Go to the TR-8, Mobile and Personal Private Radio Standards Web page.
TIA acts as a catalyst for the wireless industry to develop and maintain public safety standards for digital equipment and systems that will assist the life-saving and damage-control activities of first responders at the scene of an emergency or disaster situation. This activity, known as Project 25 (P25), is supported by industry, government agencies and public safety communications officials alike, including the Department of Homeland Security's National Communications System (NCS), the Department of Defense, and the National Telecommunications and Information Administration (NTIA).
Work Activities of TIA TR-8 Engineering Committee, Mobile and Personal Private Radio Standards
The engineering committee and its subcommittees develop and maintain standards for private radio communications systems and equipment for both voice and data applications. TR-8 addresses all technical matters for systems and services, including definitions, interoperability, compatibility and compliance requirements.
Recognizing the need for common standards for first responders and homeland security/emergency response professionals, representatives from the Association of Public Safety Communications Officials International (APCO), the National Association of State Telecommunications Directors (NASTD), selected federal agencies and the National Communications System (NCS) established Project 25, a steering committee for selecting voluntary common system standards for digital public safety radio communications. TIA TR-8 facilitates such work through its role as an ANSI-accredited Standards Development Organization (SDO) and has developed in TR-8 the 102 series of technical documents.
P25-compliant systems are being increasingly adopted and deployed. Radios can communicate in analog mode with legacy radios and in either digital or analog mode with other P25 radios. Additionally, the deployment of P25-compliant systems will allow a high degree of equipment interoperability, compatibility and economy of scale. Specifically, P25 systems can be maintained and upgraded cost effectively over the system's life cycle, thus meeting user requirements, achieving interoperability and security, promoting committed manufacturers to provide compliant products, fostering competition and achieving cost-effective emergency/safety communications solutions. In light of recent worldwide terrorist activities, interoperability among first responders is a key initiative of many countries.
The P25 suite of standards involves digital Land Mobile Radio (LMR) services for local, state and national (federal) public safety organizations and agencies. P25 is applicable to LMR equipment authorized or licensed, in the United States, under National Telecommunications and Information Administration (NTIA) or Federal Communications Commission (FCC) rules and regulations. However, use of such equipment is not limited to public safety, and P25 equipment has also been selected and deployed in other private system applications, for example, to serve the needs for a high-quality, secure digital radio system for a railroad system, including rolling stock, personnel and transportation vehicles.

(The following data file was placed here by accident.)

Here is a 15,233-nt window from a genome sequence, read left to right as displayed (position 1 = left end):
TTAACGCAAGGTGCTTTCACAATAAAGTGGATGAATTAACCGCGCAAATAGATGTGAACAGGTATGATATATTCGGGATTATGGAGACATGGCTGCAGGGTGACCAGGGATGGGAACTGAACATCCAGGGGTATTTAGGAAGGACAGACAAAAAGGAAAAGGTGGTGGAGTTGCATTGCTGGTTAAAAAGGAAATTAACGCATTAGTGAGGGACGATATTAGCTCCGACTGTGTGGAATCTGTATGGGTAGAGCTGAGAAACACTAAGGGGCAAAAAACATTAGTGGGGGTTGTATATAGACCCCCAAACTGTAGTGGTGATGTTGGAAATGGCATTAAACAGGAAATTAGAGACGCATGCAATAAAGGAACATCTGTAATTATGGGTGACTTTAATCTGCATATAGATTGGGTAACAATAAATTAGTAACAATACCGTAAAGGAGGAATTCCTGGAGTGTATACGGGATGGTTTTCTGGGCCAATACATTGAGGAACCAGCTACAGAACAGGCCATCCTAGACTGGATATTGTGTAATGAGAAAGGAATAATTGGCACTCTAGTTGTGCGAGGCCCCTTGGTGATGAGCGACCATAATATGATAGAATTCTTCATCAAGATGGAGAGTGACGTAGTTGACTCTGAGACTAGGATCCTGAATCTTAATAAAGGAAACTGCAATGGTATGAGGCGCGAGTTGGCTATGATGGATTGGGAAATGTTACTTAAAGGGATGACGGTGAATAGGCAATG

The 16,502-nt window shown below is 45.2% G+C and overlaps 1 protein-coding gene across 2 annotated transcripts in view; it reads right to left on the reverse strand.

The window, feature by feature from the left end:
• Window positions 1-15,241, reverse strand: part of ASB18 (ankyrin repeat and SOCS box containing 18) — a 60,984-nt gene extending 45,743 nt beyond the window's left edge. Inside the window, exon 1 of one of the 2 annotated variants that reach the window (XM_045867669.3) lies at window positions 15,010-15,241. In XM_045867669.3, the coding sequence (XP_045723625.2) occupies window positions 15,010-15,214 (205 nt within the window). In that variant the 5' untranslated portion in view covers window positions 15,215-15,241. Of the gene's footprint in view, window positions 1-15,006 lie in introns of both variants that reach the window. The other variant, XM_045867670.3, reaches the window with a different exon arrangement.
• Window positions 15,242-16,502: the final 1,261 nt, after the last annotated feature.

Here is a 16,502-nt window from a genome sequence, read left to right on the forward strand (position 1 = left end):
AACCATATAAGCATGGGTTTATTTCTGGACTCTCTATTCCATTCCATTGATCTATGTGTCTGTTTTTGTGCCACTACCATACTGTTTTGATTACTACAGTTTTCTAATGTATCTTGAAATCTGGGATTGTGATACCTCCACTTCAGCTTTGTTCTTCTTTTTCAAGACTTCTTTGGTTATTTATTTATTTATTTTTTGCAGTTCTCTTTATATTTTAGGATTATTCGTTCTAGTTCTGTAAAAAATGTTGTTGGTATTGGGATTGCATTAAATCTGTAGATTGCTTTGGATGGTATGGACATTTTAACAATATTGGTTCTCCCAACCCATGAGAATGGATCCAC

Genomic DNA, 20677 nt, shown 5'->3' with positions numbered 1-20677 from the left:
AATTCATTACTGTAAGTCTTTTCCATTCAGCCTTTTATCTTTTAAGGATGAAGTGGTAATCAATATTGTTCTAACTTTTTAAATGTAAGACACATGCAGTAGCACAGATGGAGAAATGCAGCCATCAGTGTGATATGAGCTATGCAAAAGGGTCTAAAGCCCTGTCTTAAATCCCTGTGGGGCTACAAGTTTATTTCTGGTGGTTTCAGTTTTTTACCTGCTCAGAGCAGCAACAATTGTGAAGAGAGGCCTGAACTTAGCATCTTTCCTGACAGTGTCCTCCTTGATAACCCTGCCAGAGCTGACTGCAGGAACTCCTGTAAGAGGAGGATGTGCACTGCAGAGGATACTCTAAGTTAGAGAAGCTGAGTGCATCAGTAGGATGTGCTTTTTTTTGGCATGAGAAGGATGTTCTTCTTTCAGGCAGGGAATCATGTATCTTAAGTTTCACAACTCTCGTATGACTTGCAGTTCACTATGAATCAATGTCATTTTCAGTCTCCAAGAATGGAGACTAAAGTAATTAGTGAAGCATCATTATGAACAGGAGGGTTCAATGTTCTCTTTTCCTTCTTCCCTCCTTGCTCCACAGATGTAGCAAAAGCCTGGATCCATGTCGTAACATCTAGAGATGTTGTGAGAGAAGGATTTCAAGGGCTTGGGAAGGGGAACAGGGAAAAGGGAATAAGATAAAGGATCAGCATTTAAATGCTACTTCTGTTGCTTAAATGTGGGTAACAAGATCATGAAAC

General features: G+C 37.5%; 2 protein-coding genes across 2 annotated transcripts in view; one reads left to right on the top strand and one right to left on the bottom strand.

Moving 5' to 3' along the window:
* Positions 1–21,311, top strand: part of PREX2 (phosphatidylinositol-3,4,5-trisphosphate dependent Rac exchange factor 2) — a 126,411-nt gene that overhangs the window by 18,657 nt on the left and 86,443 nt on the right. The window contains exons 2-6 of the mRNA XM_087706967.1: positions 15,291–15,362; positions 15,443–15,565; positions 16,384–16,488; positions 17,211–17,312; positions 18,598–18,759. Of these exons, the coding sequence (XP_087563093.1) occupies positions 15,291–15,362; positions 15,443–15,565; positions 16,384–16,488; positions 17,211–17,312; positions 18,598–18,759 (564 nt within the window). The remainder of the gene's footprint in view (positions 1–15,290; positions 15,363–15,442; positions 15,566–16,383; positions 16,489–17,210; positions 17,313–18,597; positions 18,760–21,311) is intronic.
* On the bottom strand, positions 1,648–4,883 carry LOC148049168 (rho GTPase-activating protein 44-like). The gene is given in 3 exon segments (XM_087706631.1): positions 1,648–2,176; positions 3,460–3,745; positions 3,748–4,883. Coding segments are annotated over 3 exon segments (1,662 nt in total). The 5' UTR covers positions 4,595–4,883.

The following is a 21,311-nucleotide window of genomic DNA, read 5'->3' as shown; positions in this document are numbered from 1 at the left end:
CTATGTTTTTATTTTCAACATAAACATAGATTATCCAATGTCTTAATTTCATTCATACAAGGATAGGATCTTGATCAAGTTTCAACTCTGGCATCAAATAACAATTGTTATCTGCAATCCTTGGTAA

P25-compliant technology is being deployed in several phases, based on TIA engineering committee work and the P25 standards TIA ultimately publishes. Vendors are currently shipping Phase I P25-compliant systems. These systems involve standardized service and facility specifications, ensuring that any manufacturer's compliant subscriber radio has access to the services described in such specifications. Abilities include backward compatibility and interoperability with other systems across system boundaries, regardless of system infrastructure. In addition, the P25 suite of standards provides an open interface to the radio frequency (RF) subsystem to facilitate interlinking of different vendors' systems.
P25 Phase II implementation involves time and frequency modulation schemes (e.g., TDMA and FDMA), with the goal of improved spectrum utilization. Significant attention is also paid to interoperability with legacy equipment, interfacing between repeaters and other subsystems, roaming capacity and spectral efficiency/channel reuse. In addition, Phase II work involves console interfacing between repeaters and other subsystems, and man-machine interfaces for console operators, which would facilitate centralized training, equipment transitions and personnel movement.
Recognizing the need for high-speed data for public-safety use, as expressed in the Public Safety Wireless Advisory Committee (PSWAC) Final Report, the P25 standard committee established the P25/34 committee to address Phase III implementation. Phase III activities address the operation and functionality of a new aeronautical and terrestrial wireless digital wideband/broadband public safety radio standard, which could be used to transmit and receive voice, video and high-speed data in a ubiquitous, wide-area, multiple-agency network. Due to common needs, the European Telecommunications Standards Institute (ETSI) and TIA have agreed to work collaboratively for the production of next-generation mobile broadband specifications for public safety users. Today, this international collaboration is known as Project MESA (Mobility for Emergency and Safety Applications). Visit TIA's Project MESA Web page for more information on advanced communications needs. Current P25 systems and future Project MESA technology will share many compatability requirements and functionalities.
For more information on TIA activities like P25, please visit the related Web sites or contact John Derr at +1.703.907.7791.
Go to the TR-8, Mobile and Personal Private Radio Standards Webpage.
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